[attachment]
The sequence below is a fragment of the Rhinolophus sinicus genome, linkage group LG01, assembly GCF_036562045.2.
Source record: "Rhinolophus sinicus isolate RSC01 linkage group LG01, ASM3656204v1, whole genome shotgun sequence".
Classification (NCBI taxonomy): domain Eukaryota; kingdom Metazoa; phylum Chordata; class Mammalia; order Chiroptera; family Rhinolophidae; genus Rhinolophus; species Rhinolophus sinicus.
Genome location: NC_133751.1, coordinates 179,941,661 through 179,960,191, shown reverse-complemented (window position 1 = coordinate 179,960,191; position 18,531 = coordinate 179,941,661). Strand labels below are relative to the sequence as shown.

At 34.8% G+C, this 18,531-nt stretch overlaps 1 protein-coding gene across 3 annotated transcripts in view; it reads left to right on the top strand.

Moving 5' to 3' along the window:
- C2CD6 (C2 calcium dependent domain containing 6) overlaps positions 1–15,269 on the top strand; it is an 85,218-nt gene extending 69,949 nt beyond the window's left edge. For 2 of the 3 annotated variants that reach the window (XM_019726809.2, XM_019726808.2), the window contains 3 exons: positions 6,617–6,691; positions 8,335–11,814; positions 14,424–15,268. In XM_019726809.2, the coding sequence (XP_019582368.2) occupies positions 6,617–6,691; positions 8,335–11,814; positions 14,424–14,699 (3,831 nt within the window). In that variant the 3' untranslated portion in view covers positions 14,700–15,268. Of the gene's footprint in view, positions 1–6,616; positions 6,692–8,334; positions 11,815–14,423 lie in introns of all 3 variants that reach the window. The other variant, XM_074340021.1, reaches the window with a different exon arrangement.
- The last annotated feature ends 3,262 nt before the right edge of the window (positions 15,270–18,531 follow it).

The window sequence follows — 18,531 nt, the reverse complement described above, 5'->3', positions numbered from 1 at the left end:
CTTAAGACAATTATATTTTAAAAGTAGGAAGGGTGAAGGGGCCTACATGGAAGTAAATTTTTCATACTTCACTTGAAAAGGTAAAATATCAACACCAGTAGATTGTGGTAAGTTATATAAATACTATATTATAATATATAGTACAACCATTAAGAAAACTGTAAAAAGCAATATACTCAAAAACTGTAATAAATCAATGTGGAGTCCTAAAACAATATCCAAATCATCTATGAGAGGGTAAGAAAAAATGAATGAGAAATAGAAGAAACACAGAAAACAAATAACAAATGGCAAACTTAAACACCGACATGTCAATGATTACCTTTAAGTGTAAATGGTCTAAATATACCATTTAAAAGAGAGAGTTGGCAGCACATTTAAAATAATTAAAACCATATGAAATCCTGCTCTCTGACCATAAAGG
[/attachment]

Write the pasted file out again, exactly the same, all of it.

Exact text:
The sequence below is a fragment of the Rhinolophus sinicus genome, linkage group LG01, assembly GCF_036562045.2.
Source record: "Rhinolophus sinicus isolate RSC01 linkage group LG01, ASM3656204v1, whole genome shotgun sequence".
Classification (NCBI taxonomy): domain Eukaryota; kingdom Metazoa; phylum Chordata; class Mammalia; order Chiroptera; family Rhinolophidae; genus Rhinolophus; species Rhinolophus sinicus.
Genome location: NC_133751.1, coordinates 179,941,661 through 179,960,191, shown reverse-complemented (window position 1 = coordinate 179,960,191; position 18,531 = coordinate 179,941,661). Strand labels below are relative to the sequence as shown.

At 34.8% G+C, this 18,531-nt stretch overlaps 1 protein-coding gene across 3 annotated transcripts in view; it reads left to right on the top strand.

Moving 5' to 3' along the window:
- C2CD6 (C2 calcium dependent domain containing 6) overlaps positions 1–15,269 on the top strand; it is an 85,218-nt gene extending 69,949 nt beyond the window's left edge. For 2 of the 3 annotated variants that reach the window (XM_019726809.2, XM_019726808.2), the window contains 3 exons: positions 6,617–6,691; positions 8,335–11,814; positions 14,424–15,268. In XM_019726809.2, the coding sequence (XP_019582368.2) occupies positions 6,617–6,691; positions 8,335–11,814; positions 14,424–14,699 (3,831 nt within the window). In that variant the 3' untranslated portion in view covers positions 14,700–15,268. Of the gene's footprint in view, positions 1–6,616; positions 6,692–8,334; positions 11,815–14,423 lie in introns of all 3 variants that reach the window. The other variant, XM_074340021.1, reaches the window with a different exon arrangement.
- The last annotated feature ends 3,262 nt before the right edge of the window (positions 15,270–18,531 follow it).

The window sequence follows — 18,531 nt, the reverse complement described above, 5'->3', positions numbered from 1 at the left end:
CTTAAGACAATTATATTTTAAAAGTAGGAAGGGTGAAGGGGCCTACATGGAAGTAAATTTTTCATACTTCACTTGAAAAGGTAAAATATCAACACCAGTAGATTGTGGTAAGTTATATAAATACTATATTATAATATATAGTACAACCATTAAGAAAACTGTAAAAAGCAATATACTCAAAAACTGTAATAAATCAATGTGGAGTCCTAAAACAATATCCAAATCATCTATGAGAGGGTAAGAAAAAATGAATGAGAAATAGAAGAAACACAGAAAACAAATAACAAATGGCAAACTTAAACACCGACATGTCAATGATTACCTTTAAGTGTAAATGGTCTAAATATACCATTTAAAAGAGAGAGTTGGCAGCACATTTAAAATAATTAAAACCATATGAAATCCTGCTCTCTGACCATAAAGG